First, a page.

The acne years are part of almost everyone’s life. Depending on the severity, it can cover the face with angry red dots or, for some, leave behind dark scars or pockmarks.
Traditionally, folks suffered through the worst of it and moved on – that is, until their own kids hit their teens. So how can you help them navigate the anxiety of adolescent acne? Here, we address the issue – plus, in our June 2015 issue of Metro Parent, learn about summertime acne and how to handle it.
One of the first things behavioral health psychologist Greg Oliver suggests is to throw out a casual invitation to talk about acne with teens. “So you’re not pretending it’s not there, but don’t go into a panic,” explains Oliver, who works with the local Henry Ford Health System.
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One of the biggest mistakes is to overreact. Your kid will likely become upset, and it’ll only prove their fear that the only thing everyone sees is their zits. Remain cool, and remind your kids that acne is only temporary and just a natural process that most teens go through.
Both Oliver and Dr. Tor Shwayder, director of pediatric dermatology at Henry Ford, advise putting the situation into perspective. “Is it one versus the entire face?” Dr. Shwayder asks.
Life goes on
Acne may seem like a constant battle, especially if after it goes away for a while – only to return with a vengeance. While no scientific studies have directly linked stress levels to outbreaks, it always seems to get worse before a date, test or social event.
“Don’t let it interfere with the child’s daily activity. Some kids will withdraw because of a perceived body dysmorphism,” Shwayder says. “Keep their attendance up, and (don’t) let that happen.”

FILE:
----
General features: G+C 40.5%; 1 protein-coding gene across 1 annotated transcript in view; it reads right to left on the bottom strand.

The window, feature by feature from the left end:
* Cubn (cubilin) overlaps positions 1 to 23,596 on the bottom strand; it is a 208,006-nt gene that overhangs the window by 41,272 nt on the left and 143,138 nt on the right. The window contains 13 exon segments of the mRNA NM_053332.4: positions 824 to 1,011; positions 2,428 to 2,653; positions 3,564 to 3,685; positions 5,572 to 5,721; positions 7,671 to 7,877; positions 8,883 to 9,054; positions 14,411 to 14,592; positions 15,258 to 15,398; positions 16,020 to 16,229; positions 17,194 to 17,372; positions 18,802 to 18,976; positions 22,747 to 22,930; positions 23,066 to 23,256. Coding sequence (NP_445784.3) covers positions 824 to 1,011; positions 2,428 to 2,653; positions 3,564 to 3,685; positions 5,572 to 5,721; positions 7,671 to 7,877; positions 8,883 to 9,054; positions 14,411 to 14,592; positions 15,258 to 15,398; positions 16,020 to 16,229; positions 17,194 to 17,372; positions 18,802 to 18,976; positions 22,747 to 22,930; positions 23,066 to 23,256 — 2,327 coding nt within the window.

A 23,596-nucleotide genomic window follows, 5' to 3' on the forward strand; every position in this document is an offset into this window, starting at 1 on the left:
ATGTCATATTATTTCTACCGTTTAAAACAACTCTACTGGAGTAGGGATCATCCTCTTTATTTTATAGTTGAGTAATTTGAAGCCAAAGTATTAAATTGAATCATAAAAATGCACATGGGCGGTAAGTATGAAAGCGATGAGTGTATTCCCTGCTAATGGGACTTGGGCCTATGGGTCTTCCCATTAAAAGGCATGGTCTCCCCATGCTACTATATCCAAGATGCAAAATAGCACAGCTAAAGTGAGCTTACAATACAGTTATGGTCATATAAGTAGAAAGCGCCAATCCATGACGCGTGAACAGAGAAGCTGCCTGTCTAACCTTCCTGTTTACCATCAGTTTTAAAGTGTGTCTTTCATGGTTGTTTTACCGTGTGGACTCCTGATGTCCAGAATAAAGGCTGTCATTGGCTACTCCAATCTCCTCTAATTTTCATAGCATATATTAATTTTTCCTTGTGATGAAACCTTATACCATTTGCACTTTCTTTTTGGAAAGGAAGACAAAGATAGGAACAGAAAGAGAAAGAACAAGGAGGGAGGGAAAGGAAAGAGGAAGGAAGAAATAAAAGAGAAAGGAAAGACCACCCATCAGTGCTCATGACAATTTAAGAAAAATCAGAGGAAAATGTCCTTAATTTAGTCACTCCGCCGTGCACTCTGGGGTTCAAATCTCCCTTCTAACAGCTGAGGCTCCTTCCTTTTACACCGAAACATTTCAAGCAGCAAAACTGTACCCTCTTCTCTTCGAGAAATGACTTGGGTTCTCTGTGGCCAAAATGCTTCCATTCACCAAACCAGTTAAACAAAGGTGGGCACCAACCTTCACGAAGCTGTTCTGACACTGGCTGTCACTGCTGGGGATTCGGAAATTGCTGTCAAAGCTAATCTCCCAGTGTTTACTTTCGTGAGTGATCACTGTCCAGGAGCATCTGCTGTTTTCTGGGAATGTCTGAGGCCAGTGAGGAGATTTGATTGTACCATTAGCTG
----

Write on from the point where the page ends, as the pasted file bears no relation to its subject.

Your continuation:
Of course, that’s typically easier said than done. Still, try to take the focus off the acne and put it on family, friends and social relationships – not superficial stuff like zits.
Others might notice the acne, but they soon get over it and focus on the friendship and activities. While a pimple may feel like a spotlight attracting attention from everyone, most people will get past it.
Depending on the severity, take your child to see the dermatologist sooner than later. The largest risk with acne is scarring, which is hard to treat: Insurance doesn’t cover it, and it’s pricey. That said, make sure your teen isn’t picking at his acne. It only makes it worse and can create lasting scars.
You can help, too, by determining how much acne is hurting your child and, if you opt for treatment, assisting with putting the medicine on hard-to-reach areas. And remind your child to keep using the medicine.
Relating memories from your own childhood can help, as well. Even without acne, the teen years can be brutal; zits are just another blow to self-esteem. As with a bad hair day, encourage kids to joke about their acne with friends. Being lighthearted is key to moving on.
“You can’t hide it,” Oliver says, “but it’s not something that is a continuous focus for their peers, so it shouldn’t be a focus for the teen that’s going through it.”
This article was originally reported in November 2009.